What Nobody Tells You About Paying for Assisted Living
Author: Lauren O’Desky, CSA
When it is time to consider assisted living, we may not have any choice in what our physical or cognitive limitations are, but with knowledge and planning, we can have choices in how we live and where we live. This seems pretty obvious, but what you don’t know about paying for in-home care or assisted living now, could affect you down the road.
No two assisted living communities are alike. Each has its own feel, culture, specialties, design and care philosophies, as well as specific requirements on how to pay for the care provided.
Costs of assisted living in Wisconsin can range anywhere from $3,500 per month to over $10,000 a month. Many people choose to use their income, in combination with savings and assets or long-term care insurance, to cover this vast expense.
Most seniors will spend more money than they have in income or assets when in assisted living because of the high cost of care. Once one has “spent down” their assets to a certain amount, they are eligible for Family Care, Wisconsin’s Medicaid long-term care program for frail elders, and adults with physical, developmental, or intellectual disabilities.
The financial window of opportunity - a required private pay funding period before Medicaid Family Care spend-down - is the key to going to the assisted living community of your choice.
What most assisted living communities don’t tell you is that even though they may accept Family Care, they prefer not to. Family Care pays a smaller percentage of the actual cost of care for a resident. Assisted living communities can only sustain a certain amount of Family Care spots and still make a profit or break even.
The majority of assisted living communities will accept Family Care, but only after about two or three years of private pay first. Some do not contract with Family Care at all, and some accept it from the first day a senior moves in.
For a senior to have the most choice in which assisted living community they’d like to live in, that senior must be able to show he or she can afford the amount of private pay that the assisted living community requires before their spend down to Family Care eligibility.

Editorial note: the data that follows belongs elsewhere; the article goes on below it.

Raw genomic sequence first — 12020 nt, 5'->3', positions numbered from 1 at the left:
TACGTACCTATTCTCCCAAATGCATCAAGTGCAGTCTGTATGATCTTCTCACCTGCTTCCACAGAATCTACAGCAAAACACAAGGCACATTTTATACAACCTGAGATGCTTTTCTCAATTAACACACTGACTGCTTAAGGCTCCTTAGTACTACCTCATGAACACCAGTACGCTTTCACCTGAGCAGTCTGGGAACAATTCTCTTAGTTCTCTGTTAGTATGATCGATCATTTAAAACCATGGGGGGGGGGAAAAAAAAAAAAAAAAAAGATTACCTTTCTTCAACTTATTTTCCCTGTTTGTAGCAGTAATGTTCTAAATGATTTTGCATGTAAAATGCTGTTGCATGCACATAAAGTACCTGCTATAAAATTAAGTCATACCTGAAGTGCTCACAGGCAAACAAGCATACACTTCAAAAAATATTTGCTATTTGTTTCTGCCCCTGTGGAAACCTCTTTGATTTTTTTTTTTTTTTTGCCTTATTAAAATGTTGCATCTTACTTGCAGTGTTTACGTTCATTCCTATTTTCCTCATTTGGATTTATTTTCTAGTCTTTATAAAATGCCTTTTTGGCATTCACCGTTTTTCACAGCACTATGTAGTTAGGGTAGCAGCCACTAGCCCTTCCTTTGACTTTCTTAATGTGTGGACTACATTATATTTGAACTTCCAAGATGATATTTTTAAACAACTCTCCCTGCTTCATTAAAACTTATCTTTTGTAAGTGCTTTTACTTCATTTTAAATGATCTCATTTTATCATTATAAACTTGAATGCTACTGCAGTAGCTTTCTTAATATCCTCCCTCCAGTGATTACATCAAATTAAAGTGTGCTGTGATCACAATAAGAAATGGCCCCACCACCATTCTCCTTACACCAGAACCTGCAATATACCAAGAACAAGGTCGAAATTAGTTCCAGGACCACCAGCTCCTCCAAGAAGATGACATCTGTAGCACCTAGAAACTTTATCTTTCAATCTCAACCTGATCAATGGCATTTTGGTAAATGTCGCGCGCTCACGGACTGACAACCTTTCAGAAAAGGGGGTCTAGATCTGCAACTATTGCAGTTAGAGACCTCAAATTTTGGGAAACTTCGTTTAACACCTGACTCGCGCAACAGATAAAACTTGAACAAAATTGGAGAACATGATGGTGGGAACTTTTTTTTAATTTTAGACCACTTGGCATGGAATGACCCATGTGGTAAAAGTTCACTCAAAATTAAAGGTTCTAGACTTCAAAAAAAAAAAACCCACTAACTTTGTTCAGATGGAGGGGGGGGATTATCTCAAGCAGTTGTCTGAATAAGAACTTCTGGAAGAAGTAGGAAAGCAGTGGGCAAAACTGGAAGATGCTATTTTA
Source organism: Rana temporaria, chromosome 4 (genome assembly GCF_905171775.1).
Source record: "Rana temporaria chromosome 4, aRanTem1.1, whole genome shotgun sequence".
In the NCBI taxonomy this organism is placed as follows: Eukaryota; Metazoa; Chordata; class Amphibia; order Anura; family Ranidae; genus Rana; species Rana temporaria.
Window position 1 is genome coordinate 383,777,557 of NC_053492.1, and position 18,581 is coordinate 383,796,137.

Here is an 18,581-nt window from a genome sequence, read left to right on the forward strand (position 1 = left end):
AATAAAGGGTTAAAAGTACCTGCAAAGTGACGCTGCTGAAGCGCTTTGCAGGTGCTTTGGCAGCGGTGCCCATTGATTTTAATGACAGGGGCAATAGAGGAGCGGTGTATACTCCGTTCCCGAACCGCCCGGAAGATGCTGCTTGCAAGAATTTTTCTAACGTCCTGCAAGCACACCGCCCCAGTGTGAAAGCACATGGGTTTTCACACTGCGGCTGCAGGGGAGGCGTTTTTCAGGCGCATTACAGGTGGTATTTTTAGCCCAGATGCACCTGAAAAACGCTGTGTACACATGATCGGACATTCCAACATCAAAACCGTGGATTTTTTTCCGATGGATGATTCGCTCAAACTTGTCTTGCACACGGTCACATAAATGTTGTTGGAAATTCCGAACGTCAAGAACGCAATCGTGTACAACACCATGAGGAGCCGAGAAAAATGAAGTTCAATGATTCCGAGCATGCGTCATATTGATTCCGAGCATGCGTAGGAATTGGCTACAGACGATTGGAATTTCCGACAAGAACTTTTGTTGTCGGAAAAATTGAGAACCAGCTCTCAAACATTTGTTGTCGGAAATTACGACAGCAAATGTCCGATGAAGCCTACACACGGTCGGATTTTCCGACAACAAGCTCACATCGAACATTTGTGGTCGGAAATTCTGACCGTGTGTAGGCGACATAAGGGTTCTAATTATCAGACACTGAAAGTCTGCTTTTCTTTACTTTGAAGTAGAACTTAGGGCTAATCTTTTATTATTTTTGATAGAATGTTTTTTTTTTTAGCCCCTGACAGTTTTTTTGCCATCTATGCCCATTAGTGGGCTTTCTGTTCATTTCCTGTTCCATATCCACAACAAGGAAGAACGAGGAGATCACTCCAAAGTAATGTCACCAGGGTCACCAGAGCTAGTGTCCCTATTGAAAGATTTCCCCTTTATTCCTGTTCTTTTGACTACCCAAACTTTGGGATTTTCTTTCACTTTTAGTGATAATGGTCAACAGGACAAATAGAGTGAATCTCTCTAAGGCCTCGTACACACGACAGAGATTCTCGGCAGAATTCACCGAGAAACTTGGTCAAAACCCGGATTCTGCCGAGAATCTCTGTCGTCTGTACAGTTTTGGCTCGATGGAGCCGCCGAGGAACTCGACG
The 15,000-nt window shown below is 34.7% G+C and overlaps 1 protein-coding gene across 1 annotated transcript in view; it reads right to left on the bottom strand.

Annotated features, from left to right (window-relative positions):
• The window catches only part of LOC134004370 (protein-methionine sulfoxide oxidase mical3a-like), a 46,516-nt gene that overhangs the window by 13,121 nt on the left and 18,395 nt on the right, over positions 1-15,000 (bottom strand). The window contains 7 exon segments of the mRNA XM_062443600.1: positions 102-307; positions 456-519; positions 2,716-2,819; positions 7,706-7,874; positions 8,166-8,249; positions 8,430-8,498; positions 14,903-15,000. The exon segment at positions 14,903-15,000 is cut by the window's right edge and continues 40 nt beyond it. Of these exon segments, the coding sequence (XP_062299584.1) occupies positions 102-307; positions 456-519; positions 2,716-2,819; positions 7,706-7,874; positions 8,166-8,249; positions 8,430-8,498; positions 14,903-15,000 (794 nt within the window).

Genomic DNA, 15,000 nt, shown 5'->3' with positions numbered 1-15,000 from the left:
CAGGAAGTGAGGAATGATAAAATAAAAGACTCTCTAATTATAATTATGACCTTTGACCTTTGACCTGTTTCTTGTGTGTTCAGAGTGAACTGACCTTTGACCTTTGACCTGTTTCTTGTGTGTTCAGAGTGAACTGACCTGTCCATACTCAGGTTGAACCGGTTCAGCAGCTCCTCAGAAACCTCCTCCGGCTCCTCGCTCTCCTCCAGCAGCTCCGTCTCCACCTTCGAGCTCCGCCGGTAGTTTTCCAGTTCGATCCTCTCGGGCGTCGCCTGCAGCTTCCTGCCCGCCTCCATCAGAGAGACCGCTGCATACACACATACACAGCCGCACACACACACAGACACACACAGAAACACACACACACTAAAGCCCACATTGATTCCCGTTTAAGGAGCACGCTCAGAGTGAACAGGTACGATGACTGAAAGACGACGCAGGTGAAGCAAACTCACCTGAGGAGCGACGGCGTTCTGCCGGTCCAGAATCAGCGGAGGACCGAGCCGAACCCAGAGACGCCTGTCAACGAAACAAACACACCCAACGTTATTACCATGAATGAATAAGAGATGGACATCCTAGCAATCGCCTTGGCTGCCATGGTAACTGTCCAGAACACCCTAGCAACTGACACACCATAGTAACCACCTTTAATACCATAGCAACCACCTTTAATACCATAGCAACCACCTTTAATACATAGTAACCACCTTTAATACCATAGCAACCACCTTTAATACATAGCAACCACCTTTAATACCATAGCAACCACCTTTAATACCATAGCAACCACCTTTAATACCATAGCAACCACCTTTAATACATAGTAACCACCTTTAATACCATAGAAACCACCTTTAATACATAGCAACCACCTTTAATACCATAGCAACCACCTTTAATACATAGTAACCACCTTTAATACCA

This poses a huge problem for a number of reasons. Assisted living communities contract with the state to have a certain number of Family Care spots in a given year. This means that a community with sixty apartments may have only ten or fifteen apartments reserved for people on Family Care at a given time.
So, if a senior moves into an assisted living community today, pays the required years of payment privately and then runs out of assets, there is no way to know if the assisted living community will have a Family Care spot available at the time when it’s needed. What we need is crystal a ball.
There are two distinct types of policies amongst assisted living communities. There are those that will try to find a Family Care spot for their resident when the time arises - these communities truly want to do everything they can to find a spot, but they do not guarantee a spot – and there are those communities that will never ask you to leave provided you have followed through on your private pay requirement.
At the end of the day, everyone does their best to keep their residents in the place they call home, but money is money and policies are policies. It’s as simple as that.
How can you protect against an undesired move happening to you or your loved one? There is no surefire way, but asking that community what happens when you run out of money is the first step.
Some people choose to stay at home and to receive in-home care until they spend down to Family Care. When they start to look at assisted living communities, they realize that they don’t have the private pay funds required by some communities, and thus their options are limited. While paying for in-home care, a senior can save for the next step of care if they desire.
It’s important to point out that people can enter assisted living communities when they are already on Family Care, but their choices are very limited.
Consulting a Certified Senior Advisor or an elder law attorney early in planning may not only be beneficial in facilitating and planning for the Medicaid Family Care “spend down,” but will help preserve the greatest number of options for whatever the future holds.